We must acknowledge the impact of this pandemic on people severely affected by mental illness so we are not faced with a hidden epidemic, writes Danielle Hamm
‘Lockdown is depriving people of the things that they need to stay well, from peer support groups to the routine of work and social engagements,’ says Danielle Hamm. Photograph: George Wood/Getty Images
Similar to the fact that not everyone suffers equally in a recession, it is just as true that some people’s wellbeing may improve during the coronavirus pandemic.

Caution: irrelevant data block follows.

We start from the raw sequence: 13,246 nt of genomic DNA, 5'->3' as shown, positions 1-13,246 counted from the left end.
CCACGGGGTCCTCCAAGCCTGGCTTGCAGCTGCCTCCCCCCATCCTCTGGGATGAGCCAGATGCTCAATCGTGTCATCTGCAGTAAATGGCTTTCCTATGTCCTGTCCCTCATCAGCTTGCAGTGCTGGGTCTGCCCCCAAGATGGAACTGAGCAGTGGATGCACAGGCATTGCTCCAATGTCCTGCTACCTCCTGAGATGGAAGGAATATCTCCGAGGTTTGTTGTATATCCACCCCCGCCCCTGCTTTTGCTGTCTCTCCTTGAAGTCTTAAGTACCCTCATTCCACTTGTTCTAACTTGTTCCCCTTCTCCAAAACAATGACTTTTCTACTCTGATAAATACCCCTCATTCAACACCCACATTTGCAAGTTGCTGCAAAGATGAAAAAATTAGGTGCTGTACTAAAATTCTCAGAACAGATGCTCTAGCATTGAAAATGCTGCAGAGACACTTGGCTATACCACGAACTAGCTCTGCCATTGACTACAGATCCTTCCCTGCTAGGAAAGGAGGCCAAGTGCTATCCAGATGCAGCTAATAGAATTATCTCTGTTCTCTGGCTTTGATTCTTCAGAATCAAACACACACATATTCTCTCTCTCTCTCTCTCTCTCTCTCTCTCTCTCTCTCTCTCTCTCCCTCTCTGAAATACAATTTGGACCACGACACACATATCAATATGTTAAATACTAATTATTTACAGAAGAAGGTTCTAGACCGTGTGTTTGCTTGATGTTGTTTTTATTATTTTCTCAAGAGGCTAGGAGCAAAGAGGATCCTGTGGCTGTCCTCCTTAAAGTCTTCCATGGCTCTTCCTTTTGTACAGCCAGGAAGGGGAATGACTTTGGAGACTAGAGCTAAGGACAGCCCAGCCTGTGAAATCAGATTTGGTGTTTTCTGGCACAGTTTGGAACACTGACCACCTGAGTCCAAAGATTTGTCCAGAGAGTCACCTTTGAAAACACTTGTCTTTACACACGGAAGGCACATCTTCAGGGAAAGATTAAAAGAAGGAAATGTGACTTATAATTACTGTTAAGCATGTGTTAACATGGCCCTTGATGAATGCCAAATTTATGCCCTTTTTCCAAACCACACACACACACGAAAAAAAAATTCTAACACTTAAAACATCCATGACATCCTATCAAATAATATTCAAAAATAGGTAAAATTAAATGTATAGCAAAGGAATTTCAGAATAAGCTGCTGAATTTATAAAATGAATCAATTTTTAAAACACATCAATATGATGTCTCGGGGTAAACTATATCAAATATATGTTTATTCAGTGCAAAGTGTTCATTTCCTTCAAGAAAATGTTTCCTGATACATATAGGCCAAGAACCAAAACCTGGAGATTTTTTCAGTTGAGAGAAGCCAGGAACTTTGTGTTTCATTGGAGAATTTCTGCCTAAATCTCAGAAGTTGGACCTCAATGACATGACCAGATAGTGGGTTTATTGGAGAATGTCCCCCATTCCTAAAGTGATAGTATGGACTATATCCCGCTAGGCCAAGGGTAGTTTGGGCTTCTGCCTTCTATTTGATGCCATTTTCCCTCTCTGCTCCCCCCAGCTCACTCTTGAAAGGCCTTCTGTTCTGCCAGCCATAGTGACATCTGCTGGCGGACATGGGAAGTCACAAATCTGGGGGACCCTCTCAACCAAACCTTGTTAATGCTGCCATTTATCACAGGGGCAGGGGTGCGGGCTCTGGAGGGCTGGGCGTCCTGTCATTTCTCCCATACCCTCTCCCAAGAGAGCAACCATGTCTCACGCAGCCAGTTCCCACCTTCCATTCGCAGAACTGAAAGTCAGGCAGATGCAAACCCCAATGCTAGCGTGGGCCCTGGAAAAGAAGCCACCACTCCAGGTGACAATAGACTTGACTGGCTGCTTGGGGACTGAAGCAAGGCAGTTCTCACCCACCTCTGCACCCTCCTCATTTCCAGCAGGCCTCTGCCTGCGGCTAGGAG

As Farrah Jarral sets out (The lockdown paradox: why some people’s anxiety is improving during the crisis, 29 April), this will be largely defined by people’s circumstances, and it is hard to imagine that such an uplift will apply to those in economically insecure positions, or those responding to the crisis from the frontlines.